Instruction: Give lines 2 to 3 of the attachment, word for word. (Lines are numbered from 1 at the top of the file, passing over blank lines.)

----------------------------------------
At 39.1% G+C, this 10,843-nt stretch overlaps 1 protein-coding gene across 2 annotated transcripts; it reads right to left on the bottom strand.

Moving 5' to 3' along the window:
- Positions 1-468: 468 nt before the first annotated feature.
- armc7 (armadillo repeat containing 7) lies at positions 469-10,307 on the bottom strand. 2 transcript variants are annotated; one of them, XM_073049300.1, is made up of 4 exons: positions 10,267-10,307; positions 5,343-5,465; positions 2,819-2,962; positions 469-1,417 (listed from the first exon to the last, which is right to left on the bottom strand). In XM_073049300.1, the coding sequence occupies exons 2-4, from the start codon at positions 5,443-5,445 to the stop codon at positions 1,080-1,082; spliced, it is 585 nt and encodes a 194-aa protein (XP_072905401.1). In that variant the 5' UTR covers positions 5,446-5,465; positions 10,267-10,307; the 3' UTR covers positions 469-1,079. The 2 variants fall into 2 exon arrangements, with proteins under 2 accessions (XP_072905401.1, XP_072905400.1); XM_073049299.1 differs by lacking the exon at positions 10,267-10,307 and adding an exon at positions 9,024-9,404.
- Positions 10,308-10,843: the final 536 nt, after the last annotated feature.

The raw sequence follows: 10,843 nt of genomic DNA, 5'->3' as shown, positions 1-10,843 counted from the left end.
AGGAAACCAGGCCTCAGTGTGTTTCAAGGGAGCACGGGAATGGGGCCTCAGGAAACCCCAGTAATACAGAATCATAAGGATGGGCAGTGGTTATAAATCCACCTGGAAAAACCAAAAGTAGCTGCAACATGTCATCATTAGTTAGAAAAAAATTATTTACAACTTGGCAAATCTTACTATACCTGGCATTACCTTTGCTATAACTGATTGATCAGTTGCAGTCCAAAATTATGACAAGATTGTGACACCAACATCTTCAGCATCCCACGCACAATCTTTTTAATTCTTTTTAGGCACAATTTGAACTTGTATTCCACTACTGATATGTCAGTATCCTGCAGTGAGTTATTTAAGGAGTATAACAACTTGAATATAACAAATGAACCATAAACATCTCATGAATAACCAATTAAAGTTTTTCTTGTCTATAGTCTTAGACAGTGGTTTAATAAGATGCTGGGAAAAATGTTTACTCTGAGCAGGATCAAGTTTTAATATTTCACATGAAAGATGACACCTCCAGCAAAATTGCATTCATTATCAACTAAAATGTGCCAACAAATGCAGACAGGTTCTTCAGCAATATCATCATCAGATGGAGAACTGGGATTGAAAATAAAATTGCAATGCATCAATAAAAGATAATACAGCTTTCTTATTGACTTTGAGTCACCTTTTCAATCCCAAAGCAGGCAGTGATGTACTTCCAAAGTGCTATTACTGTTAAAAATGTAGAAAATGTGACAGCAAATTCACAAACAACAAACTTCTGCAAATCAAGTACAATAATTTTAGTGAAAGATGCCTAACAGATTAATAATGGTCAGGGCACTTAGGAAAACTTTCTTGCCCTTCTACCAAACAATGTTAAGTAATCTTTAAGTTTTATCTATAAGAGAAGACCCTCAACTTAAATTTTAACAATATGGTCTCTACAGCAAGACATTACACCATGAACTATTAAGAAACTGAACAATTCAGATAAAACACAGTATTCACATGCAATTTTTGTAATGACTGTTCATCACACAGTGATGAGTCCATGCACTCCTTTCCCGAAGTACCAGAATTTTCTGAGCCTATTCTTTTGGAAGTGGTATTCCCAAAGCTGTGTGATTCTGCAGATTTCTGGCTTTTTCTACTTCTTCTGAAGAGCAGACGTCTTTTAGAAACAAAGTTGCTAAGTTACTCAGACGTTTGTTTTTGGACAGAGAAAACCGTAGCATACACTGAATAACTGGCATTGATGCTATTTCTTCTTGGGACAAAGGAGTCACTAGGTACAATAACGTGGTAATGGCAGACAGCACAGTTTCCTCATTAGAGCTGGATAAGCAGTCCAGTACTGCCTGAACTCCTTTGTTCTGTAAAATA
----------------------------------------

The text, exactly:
Moving 5' to 3' along the window:
- Positions 1-468: 468 nt before the first annotated feature.